A few clarifications:
Portuguese and Spanish are not the same language.
Portuguese is not a dialect of Spanish.
Brazilians speak Portuguese, not Spanish.
The word Hispanic means Spanish-speaking. Brazilians cannot correctly be called Hispanic. Latino, maybe, but not Hispanic.
Unless they are from Spain, people who speak Spanish are not Spanish anymore than Americans who speak English are English. Hispanic is more appropriate.
Not everyone who speaks Spanish in America is Mexican.
A few thoughts about Race and Ethnicity:
Ethnicity refers to culture, Race refers to our cultural constructions of the physical differences between us**. The words Hispanic and Latino refer to one's language, and therefore one's culture. Hispanic and Latino are not racial categories as people from Latin America can be of any decent: Asian, African, European, Indigenous.
Have you ever been asked to make choice like this?:
White (not Hispanic)
Black (not Hispanic)
Asian or Pacific Islander
There is something wrong with this form. White and Black are essentially racial categories, while being Hispanic or Latino refers to being from or a descendant of someone from a Spanish-speaking country. For example, it is very possible to be both Black and Hispanic. But if you are Black and Hispanic, most forms don't want you to mark that you are Black. Probably because what they mean by Black isn't race at all, but ethnicity. The cultures of Black people from Latin America and Black people from North America are very different. So what does the form really want to know? Your race or your ethnicity?
What should a Brazilian mark on this application? Well, it's up to them. But, by lumping Hispanic and Latino together, Brazilians in America disappear into the Spanish-speaking population. Why is this important? Brazilians don't speak Spanish, so, services tailored for a Hispanic population aren't going to have the same benefits for Portuguese-speakers.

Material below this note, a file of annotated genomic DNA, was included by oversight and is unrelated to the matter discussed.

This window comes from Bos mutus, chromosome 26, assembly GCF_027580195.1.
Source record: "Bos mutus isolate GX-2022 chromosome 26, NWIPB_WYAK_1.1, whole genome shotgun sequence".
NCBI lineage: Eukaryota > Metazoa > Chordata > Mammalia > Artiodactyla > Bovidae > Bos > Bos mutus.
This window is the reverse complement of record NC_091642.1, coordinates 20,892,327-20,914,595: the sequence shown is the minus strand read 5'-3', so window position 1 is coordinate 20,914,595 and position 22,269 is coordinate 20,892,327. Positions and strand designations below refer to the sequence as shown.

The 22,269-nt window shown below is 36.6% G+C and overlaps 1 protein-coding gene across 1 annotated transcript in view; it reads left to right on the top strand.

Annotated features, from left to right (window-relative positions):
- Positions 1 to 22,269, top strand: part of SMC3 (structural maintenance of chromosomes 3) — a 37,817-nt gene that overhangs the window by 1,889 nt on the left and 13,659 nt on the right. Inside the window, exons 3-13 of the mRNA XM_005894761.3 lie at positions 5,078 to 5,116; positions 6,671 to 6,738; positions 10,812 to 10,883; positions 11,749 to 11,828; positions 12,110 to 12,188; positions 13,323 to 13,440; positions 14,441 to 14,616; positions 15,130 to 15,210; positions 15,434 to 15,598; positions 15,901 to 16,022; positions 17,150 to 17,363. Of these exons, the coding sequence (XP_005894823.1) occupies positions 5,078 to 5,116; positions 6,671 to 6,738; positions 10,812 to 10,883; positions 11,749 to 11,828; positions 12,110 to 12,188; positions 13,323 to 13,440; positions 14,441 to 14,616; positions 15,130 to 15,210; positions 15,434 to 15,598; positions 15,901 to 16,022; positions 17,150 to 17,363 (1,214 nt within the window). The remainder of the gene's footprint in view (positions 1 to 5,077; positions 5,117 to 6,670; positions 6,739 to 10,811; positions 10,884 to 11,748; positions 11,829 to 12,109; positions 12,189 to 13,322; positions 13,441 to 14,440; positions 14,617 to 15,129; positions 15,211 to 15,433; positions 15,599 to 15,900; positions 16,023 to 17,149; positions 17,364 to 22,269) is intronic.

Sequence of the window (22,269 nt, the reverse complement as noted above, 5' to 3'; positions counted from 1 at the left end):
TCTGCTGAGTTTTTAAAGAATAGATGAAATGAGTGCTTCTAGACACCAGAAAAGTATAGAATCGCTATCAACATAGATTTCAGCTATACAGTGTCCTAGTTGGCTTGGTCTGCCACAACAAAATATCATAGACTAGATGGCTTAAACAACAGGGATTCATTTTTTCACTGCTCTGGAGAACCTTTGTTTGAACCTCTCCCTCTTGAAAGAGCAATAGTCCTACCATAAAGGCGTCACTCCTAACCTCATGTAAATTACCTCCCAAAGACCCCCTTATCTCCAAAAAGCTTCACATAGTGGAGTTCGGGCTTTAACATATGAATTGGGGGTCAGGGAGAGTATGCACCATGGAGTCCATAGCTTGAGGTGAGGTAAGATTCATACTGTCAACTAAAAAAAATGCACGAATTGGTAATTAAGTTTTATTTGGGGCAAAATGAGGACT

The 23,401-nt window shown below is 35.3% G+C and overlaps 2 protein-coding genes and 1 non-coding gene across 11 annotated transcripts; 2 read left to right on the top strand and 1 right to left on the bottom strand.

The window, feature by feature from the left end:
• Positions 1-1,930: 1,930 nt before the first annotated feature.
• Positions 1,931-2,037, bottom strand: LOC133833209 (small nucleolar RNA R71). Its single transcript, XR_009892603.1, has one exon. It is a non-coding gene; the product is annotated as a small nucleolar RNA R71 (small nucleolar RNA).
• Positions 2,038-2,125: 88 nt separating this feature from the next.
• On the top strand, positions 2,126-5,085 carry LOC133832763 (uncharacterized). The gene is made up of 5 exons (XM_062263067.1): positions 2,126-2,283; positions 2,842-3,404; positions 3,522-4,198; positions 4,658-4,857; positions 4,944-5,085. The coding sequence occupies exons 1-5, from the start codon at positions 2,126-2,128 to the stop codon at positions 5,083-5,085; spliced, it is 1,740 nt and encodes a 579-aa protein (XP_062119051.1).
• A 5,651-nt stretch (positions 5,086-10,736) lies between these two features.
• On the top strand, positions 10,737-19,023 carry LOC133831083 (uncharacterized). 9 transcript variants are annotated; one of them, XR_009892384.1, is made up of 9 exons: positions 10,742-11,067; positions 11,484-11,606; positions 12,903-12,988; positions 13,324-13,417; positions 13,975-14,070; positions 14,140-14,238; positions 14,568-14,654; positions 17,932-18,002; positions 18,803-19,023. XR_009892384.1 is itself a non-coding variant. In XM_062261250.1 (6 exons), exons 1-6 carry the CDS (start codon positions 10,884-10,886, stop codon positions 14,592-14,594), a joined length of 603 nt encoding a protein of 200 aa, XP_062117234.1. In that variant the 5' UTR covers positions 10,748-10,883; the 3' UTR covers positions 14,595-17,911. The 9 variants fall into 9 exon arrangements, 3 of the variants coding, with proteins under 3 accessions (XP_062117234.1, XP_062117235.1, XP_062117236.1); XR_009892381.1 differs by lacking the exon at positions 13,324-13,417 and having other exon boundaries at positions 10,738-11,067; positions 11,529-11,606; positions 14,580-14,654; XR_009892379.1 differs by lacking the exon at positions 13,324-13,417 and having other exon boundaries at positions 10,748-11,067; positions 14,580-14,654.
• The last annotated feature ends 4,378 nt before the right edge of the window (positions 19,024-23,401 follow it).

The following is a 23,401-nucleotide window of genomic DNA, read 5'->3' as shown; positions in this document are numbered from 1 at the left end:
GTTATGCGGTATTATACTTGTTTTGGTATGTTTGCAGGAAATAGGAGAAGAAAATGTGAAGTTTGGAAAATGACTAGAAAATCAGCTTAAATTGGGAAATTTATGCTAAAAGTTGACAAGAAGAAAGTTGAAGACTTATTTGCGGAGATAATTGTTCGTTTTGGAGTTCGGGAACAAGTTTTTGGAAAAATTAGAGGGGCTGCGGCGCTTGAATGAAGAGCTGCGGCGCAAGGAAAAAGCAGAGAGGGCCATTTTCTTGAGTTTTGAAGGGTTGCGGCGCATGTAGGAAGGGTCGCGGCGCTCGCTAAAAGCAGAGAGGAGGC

Brazilians are a racially (and ethnically) mixed nation. The percentages are uncertain, but many Brazilians are of Indigenous, African, European decent. Many are a mix of all three. There is a huge Japanese population. This form doesn't capture the diversity of Latin America. Is it fair to ask Brazilians and Hispanics to deny that they are Black or White in addition to being from Latin America?
These are just a few pervasive misconceptions about race, ethnicity and language in America. Does anyone have anything else to add to the list?
**I say a cultural construction of physical differences, but the word race is controversial. Biologists have suggested that the differences between humans, skin color, etc., are so small that race does not exist at all.
Saturday, May 9, 2009
Espanhol e Português: Common Misconceptions
A few clarifications: